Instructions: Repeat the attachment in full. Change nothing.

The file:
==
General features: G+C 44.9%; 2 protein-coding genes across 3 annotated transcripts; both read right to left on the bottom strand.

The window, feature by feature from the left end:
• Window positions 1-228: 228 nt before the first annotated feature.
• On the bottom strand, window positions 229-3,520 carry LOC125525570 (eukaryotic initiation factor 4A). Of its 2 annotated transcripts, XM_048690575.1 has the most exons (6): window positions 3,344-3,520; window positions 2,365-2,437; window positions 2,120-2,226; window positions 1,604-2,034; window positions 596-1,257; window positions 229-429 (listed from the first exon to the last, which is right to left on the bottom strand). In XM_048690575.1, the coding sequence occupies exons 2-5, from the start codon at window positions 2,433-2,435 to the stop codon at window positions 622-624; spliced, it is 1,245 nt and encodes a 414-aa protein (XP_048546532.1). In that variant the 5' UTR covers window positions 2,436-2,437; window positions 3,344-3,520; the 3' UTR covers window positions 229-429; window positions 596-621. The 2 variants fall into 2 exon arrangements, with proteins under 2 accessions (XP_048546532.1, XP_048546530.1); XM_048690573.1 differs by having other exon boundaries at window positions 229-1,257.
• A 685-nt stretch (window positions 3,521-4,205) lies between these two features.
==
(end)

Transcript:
General features: G+C 44.9%; 2 protein-coding genes across 3 annotated transcripts; both read right to left on the bottom strand.

The window, feature by feature from the left end:
• Window positions 1-228: 228 nt before the first annotated feature.
• On the bottom strand, window positions 229-3,520 carry LOC125525570 (eukaryotic initiation factor 4A). Of its 2 annotated transcripts, XM_048690575.1 has the most exons (6): window positions 3,344-3,520; window positions 2,365-2,437; window positions 2,120-2,226; window positions 1,604-2,034; window positions 596-1,257; window positions 229-429 (listed from the first exon to the last, which is right to left on the bottom strand). In XM_048690575.1, the coding sequence occupies exons 2-5, from the start codon at window positions 2,433-2,435 to the stop codon at window positions 622-624; spliced, it is 1,245 nt and encodes a 414-aa protein (XP_048546532.1). In that variant the 5' UTR covers window positions 2,436-2,437; window positions 3,344-3,520; the 3' UTR covers window positions 229-429; window positions 596-621. The 2 variants fall into 2 exon arrangements, with proteins under 2 accessions (XP_048546532.1, XP_048546530.1); XM_048690573.1 differs by having other exon boundaries at window positions 229-1,257.
• A 685-nt stretch (window positions 3,521-4,205) lies between these two features.